Today’s selected reading continues in the first New Testament epistle which the apostle Paul wrote unto his spiritual son and co-labourer in the faith, Timothy. More specifically, today’s passage is found in verses eleven through twenty-one of the sixth chapter. As you begin reading the words which the apostle Paul wrote in this particular passage of Scripture, you will notice and discover what is arguably one of the most distinctive and powerful titles anyone could be given. What makes the words which were written unto Timothy so absolutely electrifying and stirring was that they were spoken by the apostle Paul himself unto this servant and saint of the living God. If you begin reading with and from the eleventh verse of this chapter you will find the following words written by the apostle Paul unto this spiritual son in the faith: “But thou, O man of God, flee these things; and follow after righteousness, godliness, faith, love, patience, meekness” (1 Timothy 6:11). Oh, please don’t be too quick to move past the word which are spoken in this particular verse, nor the tremendous implications of what is found therein. Within this verse we find the apostle Paul writing and speaking directly unto Timothy—and not only speaking unto him, but also declaring unto and of him that he was indeed and in fact a man of God. As I am sitting here this afternoon reading and considering the words which the apostle Paul wrote unto Timothy, I can’t help but be gripped and consumed with the fact that these words were not only a statement of a present reality, but they were actually a statement of a reality yet to unfold within the life of this young man. When the apostle wrote and declared unto Timothy his being a man of God, I am utterly and completely convinced that there was and is contained within it a dual meaning—first a meaning in the present tense and in the present reality, but also a meaning in the future tense which speaks to a reality which speaks of that which is yet to come. I believe with everything that is within me that when the apostle Paul wrote unto Timothy and declared of him that he was a man of God, he was not only declaring that he was a man of God in the present tense, but he was also speaking to the future which lie before this young man. We would be incredibly naïve to think and believe that when the apostle Paul wrote and spoke unto Timothy declaring him to be a man of God that Timothy had somehow arrived and attained all that was prepared for him. When the apostle Paul wrote and spoke of Timothy as a man of God, I believe that there was a certain level of attainment which Timothy had received and experienced, but there was still a much deeper work which needed to be done and performed within his life.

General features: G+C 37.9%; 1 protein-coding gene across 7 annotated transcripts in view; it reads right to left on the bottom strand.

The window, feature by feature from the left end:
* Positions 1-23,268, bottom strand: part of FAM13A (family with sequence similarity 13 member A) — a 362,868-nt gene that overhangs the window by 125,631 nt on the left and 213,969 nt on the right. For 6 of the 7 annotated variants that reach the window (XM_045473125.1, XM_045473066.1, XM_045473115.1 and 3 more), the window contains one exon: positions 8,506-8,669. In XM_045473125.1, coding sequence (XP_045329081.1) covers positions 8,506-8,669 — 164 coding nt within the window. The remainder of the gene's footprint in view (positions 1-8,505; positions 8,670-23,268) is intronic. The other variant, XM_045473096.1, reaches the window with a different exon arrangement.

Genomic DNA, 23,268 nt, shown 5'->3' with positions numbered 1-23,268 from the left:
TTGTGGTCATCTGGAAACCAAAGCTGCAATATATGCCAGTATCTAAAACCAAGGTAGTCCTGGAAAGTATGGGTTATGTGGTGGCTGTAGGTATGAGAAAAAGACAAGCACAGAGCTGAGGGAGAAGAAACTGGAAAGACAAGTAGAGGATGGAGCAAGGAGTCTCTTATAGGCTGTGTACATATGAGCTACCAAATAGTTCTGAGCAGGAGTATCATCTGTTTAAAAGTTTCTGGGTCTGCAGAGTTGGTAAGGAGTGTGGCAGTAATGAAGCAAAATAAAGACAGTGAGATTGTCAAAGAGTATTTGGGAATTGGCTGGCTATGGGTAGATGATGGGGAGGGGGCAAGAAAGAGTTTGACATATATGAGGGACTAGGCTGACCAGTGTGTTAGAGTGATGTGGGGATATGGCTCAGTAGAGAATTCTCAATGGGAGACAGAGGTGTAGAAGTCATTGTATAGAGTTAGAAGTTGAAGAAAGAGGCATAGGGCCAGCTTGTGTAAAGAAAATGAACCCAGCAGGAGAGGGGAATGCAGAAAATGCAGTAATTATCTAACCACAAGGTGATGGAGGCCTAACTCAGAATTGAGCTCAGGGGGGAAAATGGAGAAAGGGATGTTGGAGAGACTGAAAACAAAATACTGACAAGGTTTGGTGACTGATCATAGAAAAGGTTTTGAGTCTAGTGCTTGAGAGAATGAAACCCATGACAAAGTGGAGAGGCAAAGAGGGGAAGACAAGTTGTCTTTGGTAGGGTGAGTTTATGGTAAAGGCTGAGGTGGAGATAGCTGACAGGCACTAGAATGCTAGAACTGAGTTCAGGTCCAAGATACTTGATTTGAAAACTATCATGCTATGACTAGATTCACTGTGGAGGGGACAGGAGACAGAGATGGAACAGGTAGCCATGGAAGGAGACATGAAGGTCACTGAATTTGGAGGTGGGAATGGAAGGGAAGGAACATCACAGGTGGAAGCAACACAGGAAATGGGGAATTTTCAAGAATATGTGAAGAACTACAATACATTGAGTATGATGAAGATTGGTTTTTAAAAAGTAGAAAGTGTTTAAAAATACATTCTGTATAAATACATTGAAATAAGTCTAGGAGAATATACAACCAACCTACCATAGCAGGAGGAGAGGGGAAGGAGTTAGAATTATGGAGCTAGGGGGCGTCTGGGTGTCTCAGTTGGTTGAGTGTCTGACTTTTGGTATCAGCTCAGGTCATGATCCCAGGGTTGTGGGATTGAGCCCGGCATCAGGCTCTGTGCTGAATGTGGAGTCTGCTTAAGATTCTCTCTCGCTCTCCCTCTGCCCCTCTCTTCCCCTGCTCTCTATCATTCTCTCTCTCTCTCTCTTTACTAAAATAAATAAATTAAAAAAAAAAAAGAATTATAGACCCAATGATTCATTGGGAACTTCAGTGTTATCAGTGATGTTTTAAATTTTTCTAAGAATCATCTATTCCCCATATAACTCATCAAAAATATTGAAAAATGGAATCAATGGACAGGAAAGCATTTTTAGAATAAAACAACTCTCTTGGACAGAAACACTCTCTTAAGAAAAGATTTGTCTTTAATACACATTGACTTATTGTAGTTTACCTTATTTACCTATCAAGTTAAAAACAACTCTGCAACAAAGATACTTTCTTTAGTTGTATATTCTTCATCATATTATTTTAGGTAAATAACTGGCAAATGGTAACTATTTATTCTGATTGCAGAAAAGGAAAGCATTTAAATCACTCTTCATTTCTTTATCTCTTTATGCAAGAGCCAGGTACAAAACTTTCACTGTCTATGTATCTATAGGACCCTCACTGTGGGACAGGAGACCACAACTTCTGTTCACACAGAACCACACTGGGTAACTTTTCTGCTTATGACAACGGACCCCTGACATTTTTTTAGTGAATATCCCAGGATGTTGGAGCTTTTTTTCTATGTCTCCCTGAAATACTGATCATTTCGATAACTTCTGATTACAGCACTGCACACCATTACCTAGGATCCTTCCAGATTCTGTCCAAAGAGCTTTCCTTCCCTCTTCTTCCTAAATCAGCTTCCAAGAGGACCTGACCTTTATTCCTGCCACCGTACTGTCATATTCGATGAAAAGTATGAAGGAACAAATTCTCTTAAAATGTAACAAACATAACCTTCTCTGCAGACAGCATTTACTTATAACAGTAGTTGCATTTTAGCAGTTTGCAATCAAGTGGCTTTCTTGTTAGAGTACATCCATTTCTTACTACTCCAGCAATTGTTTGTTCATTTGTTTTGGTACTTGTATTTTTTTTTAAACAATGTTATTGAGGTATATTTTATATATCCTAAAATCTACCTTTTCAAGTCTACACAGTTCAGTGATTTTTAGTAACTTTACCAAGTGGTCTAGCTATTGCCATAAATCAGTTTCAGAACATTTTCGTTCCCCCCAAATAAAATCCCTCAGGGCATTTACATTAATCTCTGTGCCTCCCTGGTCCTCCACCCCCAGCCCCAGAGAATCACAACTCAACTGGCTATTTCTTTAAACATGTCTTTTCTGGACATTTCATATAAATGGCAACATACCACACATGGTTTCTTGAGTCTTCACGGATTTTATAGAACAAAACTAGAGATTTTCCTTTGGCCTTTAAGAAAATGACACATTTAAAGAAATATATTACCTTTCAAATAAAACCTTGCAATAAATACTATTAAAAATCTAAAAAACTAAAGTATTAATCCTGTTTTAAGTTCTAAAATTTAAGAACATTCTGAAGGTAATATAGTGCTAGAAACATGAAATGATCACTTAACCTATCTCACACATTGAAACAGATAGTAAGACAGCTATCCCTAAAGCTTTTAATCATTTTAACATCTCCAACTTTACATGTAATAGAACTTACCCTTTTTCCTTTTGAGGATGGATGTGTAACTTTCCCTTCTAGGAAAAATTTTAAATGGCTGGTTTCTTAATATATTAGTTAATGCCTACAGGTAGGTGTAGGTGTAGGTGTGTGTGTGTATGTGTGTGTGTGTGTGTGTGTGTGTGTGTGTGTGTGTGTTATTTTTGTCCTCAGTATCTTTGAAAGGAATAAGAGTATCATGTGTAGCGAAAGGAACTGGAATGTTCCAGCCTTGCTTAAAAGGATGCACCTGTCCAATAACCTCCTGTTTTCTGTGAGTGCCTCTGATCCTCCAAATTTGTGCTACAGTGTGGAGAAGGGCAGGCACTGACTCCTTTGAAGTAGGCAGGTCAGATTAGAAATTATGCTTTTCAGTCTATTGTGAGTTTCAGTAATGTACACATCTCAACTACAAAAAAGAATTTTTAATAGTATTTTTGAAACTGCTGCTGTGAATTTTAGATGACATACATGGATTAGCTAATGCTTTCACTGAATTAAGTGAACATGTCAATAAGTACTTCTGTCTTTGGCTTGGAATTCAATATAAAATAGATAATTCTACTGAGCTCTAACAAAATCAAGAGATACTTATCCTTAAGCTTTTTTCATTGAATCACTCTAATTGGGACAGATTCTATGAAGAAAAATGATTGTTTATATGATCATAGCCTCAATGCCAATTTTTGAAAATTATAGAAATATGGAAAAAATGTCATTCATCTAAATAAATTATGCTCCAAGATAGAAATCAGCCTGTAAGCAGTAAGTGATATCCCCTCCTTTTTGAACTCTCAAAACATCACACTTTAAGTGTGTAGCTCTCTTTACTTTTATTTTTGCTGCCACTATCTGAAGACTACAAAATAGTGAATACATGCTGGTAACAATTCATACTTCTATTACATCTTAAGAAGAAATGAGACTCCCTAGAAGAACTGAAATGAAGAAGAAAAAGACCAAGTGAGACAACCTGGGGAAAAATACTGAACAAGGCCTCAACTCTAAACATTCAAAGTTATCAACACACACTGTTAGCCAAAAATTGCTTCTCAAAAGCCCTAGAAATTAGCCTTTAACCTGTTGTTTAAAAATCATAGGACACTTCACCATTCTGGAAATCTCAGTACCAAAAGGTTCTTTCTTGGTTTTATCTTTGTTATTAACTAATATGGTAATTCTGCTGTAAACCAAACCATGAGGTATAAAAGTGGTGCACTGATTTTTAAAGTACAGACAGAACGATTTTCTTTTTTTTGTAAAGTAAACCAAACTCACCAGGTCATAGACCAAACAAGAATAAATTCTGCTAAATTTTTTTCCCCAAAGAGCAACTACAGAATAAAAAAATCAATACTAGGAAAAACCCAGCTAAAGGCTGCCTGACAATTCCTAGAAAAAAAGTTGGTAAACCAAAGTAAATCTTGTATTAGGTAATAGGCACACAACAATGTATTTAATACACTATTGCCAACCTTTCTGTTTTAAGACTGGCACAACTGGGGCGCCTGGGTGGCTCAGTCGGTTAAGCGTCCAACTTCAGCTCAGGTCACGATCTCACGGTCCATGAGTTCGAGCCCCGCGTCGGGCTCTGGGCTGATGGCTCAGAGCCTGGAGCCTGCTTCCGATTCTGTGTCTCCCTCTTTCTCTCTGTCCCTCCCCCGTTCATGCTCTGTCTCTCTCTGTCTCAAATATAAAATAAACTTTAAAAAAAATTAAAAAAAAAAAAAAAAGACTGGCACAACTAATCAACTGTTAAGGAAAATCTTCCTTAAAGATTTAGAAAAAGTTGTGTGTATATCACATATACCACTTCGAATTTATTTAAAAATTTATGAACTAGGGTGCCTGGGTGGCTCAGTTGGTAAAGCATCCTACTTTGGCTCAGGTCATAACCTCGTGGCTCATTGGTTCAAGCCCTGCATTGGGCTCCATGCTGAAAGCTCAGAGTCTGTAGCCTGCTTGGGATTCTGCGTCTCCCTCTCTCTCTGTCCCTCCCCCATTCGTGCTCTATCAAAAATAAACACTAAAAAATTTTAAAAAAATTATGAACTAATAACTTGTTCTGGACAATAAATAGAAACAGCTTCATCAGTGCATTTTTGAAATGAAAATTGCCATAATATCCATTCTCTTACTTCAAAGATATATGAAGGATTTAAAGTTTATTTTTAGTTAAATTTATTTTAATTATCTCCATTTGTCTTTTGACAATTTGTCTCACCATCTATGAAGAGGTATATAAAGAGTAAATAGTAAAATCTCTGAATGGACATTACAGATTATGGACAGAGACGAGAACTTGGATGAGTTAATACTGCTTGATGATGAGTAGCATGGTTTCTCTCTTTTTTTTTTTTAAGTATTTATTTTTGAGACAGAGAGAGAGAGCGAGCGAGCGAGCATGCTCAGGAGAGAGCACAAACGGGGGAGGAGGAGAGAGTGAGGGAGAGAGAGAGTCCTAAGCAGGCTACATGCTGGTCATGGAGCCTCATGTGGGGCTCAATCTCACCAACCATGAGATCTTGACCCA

When I consider the fact that this particular statement which the apostle Paul wrote unto Timothy touches the realm of “the already but not yet,” I can’t help but think that even though it might very well have been known that Timothy was in fact a man of God, the man of God has never truly fully or completely arrived. Lest you think and consider for one moment that I am off the mark with such statements there are two specific references found within Scripture which perfectly and powerfully speak to this reality. We would be incredibly wise to recognize and understand that even though the apostle Paul could refer to Timothy as a man of God, that wasn’t the end of the matter by a long shot. There is not a doubt in my mind that it was in fact possible for the apostle Paul to write of and declare Timothy to be a man of God, but still recognize that there was still a greater work which needed to be done within his heart, mind and life. This reality is perceived and recognized when continuing to read the words which are found in the remaining portion of this verse, for immediately after the apostle Paul declared of Timothy his being a man of God, he would go on to provide him with very specific instruction—namely, to flee those things which he had previously written in this epistle. What were those things which the apostle Paul was referencing when he instructed Timothy to “flee these things?” If you journey back to the verses which precede this statement you will find those things which the apostle Paul was referring to: “If any man teach otherwise, and consent not to wholesome words, even the words of our Lord Jesus Christ, and to the doctrine, which is according to godliness; he is proud, knowing nothing, but doting about questions and strife’s of words, whereof cometh envy, strife, railings, evil surmising, perverse disputing of men of corrupt minds, and destitute of the truth, supposing that gain is godliness: from such withdraw thyself. But godliness with contentment is great gain. For we brought nothing into this world, and it is certain we can carry nothing out. And having food and raiment let us be therewith content. But they that will be rich fall into temptation and a snare, and into many foolish and hurtful lusts, which drown men in destruction and perdition. For the love of money is the root of all evil: which while some coveted after, they have erred from the faith, and pierced themselves through with many sorrows” (1 Timothy 6:3-10).